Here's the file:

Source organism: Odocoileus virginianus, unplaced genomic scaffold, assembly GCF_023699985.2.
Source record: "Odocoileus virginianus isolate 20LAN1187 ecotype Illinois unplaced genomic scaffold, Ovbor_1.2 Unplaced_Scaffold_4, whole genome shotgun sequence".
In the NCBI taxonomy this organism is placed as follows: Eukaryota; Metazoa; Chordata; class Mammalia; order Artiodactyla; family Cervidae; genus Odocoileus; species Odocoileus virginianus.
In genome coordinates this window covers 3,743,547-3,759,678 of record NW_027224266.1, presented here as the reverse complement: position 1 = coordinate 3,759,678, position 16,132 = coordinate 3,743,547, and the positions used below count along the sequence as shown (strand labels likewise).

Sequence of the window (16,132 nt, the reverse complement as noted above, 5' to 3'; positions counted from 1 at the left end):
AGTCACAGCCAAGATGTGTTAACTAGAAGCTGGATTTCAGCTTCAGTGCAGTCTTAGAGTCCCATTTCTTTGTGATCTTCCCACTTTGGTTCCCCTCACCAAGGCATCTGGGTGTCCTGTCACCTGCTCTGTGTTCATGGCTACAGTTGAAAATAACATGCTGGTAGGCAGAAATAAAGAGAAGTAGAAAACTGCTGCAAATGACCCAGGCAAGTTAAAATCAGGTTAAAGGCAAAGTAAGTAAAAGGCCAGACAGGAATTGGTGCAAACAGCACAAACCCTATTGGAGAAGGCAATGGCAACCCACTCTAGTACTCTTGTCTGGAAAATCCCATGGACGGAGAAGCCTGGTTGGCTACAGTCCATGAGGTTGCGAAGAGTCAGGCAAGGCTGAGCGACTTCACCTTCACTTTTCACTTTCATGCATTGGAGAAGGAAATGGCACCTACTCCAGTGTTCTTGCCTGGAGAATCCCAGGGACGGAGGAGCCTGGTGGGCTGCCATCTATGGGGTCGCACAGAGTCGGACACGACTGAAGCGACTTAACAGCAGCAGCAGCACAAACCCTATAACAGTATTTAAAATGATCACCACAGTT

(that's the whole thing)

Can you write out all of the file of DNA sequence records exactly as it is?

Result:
Source organism: Odocoileus virginianus, unplaced genomic scaffold, assembly GCF_023699985.2.
Source record: "Odocoileus virginianus isolate 20LAN1187 ecotype Illinois unplaced genomic scaffold, Ovbor_1.2 Unplaced_Scaffold_4, whole genome shotgun sequence".
In the NCBI taxonomy this organism is placed as follows: Eukaryota; Metazoa; Chordata; class Mammalia; order Artiodactyla; family Cervidae; genus Odocoileus; species Odocoileus virginianus.
In genome coordinates this window covers 3,743,547-3,759,678 of record NW_027224266.1, presented here as the reverse complement: position 1 = coordinate 3,759,678, position 16,132 = coordinate 3,743,547, and the positions used below count along the sequence as shown (strand labels likewise).

Sequence of the window (16,132 nt, the reverse complement as noted above, 5' to 3'; positions counted from 1 at the left end):
AGTCACAGCCAAGATGTGTTAACTAGAAGCTGGATTTCAGCTTCAGTGCAGTCTTAGAGTCCCATTTCTTTGTGATCTTCCCACTTTGGTTCCCCTCACCAAGGCATCTGGGTGTCCTGTCACCTGCTCTGTGTTCATGGCTACAGTTGAAAATAACATGCTGGTAGGCAGAAATAAAGAGAAGTAGAAAACTGCTGCAAATGACCCAGGCAAGTTAAAATCAGGTTAAAGGCAAAGTAAGTAAAAGGCCAGACAGGAATTGGTGCAAACAGCACAAACCCTATTGGAGAAGGCAATGGCAACCCACTCTAGTACTCTTGTCTGGAAAATCCCATGGACGGAGAAGCCTGGTTGGCTACAGTCCATGAGGTTGCGAAGAGTCAGGCAAGGCTGAGCGACTTCACCTTCACTTTTCACTTTCATGCATTGGAGAAGGAAATGGCACCTACTCCAGTGTTCTTGCCTGGAGAATCCCAGGGACGGAGGAGCCTGGTGGGCTGCCATCTATGGGGTCGCACAGAGTCGGACACGACTGAAGCGACTTAACAGCAGCAGCAGCACAAACCCTATAACAGTATTTAAAATGATCACCACAGTT